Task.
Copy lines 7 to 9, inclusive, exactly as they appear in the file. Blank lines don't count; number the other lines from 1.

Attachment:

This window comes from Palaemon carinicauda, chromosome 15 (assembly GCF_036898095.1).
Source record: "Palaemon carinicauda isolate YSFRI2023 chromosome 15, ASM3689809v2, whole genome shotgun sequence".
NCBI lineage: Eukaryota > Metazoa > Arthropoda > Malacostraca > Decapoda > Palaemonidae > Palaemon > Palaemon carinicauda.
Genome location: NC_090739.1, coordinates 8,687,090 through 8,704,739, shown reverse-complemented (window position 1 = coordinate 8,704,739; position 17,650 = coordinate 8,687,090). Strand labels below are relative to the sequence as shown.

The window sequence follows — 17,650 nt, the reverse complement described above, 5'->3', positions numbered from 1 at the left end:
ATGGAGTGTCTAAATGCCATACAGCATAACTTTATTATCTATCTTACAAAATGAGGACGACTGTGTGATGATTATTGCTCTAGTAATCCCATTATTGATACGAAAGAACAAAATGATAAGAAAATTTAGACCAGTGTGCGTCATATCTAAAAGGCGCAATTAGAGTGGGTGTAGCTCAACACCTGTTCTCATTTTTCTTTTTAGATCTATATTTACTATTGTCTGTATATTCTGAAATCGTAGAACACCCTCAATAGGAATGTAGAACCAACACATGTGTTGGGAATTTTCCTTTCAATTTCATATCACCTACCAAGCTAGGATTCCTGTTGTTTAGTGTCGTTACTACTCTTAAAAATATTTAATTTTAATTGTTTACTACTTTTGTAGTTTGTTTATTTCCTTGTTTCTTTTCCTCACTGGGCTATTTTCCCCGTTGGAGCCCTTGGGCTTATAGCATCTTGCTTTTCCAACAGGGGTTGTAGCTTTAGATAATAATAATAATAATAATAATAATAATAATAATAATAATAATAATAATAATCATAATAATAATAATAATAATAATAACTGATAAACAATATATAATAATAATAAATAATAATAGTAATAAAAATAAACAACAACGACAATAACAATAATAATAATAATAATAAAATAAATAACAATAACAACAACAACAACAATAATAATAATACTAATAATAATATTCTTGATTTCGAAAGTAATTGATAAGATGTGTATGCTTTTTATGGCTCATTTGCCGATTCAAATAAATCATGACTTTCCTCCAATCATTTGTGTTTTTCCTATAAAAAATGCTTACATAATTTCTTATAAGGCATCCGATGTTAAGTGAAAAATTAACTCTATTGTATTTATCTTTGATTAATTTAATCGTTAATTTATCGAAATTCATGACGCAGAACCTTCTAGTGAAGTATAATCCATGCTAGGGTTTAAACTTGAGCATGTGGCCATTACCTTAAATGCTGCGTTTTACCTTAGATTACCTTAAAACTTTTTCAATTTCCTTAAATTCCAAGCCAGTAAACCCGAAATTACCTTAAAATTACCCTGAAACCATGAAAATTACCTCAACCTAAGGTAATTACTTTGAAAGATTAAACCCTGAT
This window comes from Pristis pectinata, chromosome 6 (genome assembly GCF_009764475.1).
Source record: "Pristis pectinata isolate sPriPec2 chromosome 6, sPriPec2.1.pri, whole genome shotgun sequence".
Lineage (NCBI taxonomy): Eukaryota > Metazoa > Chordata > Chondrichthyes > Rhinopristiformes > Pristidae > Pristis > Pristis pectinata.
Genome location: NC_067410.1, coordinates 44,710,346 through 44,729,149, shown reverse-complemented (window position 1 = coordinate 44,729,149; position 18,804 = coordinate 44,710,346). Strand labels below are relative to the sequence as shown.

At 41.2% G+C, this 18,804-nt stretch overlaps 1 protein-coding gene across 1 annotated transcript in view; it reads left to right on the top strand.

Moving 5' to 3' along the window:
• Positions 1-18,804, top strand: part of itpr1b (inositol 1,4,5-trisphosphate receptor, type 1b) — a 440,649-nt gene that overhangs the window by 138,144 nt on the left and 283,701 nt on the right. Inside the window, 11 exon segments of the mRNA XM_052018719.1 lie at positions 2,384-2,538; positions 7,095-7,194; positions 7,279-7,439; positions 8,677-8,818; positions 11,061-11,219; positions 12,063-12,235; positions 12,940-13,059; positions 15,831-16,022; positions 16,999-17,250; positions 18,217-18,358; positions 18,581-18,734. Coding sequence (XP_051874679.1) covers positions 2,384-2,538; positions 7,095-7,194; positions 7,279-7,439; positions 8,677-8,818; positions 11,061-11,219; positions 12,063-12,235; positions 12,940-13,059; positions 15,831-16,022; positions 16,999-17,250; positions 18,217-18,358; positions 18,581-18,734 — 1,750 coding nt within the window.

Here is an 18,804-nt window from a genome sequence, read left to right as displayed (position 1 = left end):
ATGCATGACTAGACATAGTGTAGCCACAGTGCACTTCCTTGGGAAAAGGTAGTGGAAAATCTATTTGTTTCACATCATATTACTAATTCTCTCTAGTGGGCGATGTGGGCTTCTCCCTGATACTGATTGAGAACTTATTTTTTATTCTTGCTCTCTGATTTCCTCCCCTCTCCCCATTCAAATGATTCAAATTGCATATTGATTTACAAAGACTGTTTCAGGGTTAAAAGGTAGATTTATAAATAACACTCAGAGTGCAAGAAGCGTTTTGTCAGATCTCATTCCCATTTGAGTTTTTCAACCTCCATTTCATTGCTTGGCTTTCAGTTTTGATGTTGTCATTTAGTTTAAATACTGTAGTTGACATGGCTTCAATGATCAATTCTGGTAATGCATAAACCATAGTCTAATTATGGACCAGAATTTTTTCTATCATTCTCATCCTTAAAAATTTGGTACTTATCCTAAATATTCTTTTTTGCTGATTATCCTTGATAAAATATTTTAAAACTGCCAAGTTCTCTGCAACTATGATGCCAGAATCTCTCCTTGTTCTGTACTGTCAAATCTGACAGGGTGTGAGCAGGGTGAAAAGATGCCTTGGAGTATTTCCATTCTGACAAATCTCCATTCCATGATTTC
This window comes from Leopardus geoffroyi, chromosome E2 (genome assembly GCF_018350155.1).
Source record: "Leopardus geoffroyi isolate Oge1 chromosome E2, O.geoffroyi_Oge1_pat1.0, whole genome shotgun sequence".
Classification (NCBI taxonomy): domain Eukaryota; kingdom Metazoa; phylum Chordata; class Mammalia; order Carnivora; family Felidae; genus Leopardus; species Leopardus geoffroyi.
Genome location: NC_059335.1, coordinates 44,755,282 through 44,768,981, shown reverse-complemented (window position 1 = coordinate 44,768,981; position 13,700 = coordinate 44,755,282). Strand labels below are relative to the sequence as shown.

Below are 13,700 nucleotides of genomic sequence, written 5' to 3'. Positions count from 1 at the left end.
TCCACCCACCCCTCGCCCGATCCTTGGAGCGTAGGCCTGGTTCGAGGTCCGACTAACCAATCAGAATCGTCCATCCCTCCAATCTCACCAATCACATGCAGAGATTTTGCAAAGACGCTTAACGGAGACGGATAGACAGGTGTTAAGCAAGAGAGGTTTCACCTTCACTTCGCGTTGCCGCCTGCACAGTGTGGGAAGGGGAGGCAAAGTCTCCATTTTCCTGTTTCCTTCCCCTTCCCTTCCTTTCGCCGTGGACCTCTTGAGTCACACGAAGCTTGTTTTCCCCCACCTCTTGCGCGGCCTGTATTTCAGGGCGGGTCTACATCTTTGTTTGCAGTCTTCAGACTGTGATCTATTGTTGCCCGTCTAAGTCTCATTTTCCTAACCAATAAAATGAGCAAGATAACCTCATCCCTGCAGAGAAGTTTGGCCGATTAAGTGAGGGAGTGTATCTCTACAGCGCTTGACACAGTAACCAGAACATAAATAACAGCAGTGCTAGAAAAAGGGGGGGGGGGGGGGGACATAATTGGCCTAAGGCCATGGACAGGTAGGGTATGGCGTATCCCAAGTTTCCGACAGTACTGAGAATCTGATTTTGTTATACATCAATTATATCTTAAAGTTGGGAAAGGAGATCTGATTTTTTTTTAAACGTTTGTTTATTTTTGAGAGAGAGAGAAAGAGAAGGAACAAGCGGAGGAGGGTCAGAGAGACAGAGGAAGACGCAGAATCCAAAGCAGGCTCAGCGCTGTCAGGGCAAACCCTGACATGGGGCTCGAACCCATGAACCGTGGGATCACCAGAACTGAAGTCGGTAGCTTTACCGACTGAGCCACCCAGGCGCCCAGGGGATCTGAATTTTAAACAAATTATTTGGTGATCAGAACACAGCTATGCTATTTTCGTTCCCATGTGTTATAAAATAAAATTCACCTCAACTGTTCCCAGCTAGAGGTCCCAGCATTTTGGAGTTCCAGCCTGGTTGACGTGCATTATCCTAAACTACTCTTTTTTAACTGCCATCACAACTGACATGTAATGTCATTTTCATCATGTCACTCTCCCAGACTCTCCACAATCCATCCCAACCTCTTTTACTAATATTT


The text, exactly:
This window comes from Pristis pectinata, chromosome 6 (genome assembly GCF_009764475.1).
Source record: "Pristis pectinata isolate sPriPec2 chromosome 6, sPriPec2.1.pri, whole genome shotgun sequence".
Lineage (NCBI taxonomy): Eukaryota > Metazoa > Chordata > Chondrichthyes > Rhinopristiformes > Pristidae > Pristis > Pristis pectinata.